Diploma Mills - Another Sad Story
This article in the New York Times this past weekend is an in-depth (and disturbing) look into the murky world of what are known as "diploma mills".
While the article centers on post-secondary institutions, it's not hard to imagine how many of these operations exist at the high school level as well. I am struck by how elaborate the schemes appear to be. Not only are these operations designed to take people's money and deliver nothing credible, but in this particular case they went as far as creating fake accrediting agencies to "accredit" their fake schools!
Of course the rapid rise of online, virtual learning creates an environment where scams can run rampant. The doctrine of caveat emptor - let the buyer beware - applies in the online world just as it does everywhere else.
Not a day goes by where we don't get a call from someone who asks, "I thought I could pay $400 and get a high school diploma?". Well callers, maybe you can. But do your homework - when looking into "schools" that have offers like these, ask yourself "why" you are getting something that only requires you to write a check? If it were that easy why wouldn't everyone just do that instead of actually going to school and earning a diploma?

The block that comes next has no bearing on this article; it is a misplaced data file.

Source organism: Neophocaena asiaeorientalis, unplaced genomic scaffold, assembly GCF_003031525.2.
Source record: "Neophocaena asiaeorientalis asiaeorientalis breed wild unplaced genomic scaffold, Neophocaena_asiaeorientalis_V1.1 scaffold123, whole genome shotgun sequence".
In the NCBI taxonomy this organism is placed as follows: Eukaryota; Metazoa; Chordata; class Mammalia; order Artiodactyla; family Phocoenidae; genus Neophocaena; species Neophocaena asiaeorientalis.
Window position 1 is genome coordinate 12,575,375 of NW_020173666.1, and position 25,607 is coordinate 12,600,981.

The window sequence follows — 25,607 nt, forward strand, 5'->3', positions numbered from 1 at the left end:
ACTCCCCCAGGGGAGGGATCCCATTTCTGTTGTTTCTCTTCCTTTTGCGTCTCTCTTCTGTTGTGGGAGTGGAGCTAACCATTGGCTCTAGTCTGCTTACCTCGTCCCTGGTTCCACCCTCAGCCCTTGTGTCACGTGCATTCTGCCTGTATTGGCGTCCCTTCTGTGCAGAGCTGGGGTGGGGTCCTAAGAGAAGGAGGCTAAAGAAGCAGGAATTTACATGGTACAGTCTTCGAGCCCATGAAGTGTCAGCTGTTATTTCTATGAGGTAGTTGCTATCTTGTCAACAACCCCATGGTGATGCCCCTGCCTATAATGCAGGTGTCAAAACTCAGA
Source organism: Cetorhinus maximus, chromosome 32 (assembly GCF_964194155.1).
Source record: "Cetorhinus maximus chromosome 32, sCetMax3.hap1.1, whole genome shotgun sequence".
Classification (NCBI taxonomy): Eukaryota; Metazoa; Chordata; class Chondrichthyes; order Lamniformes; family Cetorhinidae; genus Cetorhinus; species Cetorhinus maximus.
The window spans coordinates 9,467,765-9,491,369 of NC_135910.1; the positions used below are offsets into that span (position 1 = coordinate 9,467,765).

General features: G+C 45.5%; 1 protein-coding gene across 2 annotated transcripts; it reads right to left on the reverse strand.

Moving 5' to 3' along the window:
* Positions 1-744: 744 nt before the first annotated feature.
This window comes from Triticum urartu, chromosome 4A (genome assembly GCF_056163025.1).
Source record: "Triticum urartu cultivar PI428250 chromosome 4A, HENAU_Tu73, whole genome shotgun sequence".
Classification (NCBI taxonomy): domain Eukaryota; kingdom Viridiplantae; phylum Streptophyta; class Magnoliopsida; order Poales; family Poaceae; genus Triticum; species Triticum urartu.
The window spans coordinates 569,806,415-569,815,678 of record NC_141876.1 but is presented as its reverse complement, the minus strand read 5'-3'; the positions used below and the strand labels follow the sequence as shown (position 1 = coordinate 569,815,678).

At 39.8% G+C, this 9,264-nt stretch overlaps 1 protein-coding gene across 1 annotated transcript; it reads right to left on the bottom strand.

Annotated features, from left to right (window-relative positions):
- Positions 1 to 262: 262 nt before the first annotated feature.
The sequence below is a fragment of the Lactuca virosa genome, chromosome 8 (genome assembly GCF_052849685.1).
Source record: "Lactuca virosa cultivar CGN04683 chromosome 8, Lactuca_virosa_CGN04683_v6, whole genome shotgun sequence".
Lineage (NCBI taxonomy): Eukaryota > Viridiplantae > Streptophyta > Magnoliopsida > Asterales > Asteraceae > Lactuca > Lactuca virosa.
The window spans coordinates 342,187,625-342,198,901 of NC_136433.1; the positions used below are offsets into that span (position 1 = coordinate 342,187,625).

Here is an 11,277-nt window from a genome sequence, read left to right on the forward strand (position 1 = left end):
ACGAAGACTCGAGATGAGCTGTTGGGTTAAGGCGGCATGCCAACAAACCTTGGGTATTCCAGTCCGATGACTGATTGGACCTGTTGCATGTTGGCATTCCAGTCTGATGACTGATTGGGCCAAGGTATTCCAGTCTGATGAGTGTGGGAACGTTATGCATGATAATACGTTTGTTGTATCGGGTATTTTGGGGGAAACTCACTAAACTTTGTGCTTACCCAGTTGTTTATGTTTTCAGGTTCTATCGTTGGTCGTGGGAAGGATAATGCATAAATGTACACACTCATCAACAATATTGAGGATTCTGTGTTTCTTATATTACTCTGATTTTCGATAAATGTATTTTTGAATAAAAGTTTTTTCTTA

Furthermore, ask yourself "who" is providing the school's accreditation - is the accrediting agency considered a legitimate component of the U.S. education system?
There are a number of very good online high schools out there, and (reader beware - shameless plug coming) The American Academy is one of them. We've worked very hard to earn our regional accreditation through the Northwest Accreditation Commission. And we work hard every day to maintain it.
A fancy piece of paper that says "Diploma" from a school with a fancy name is just that if it's not "legit". Choose wisely.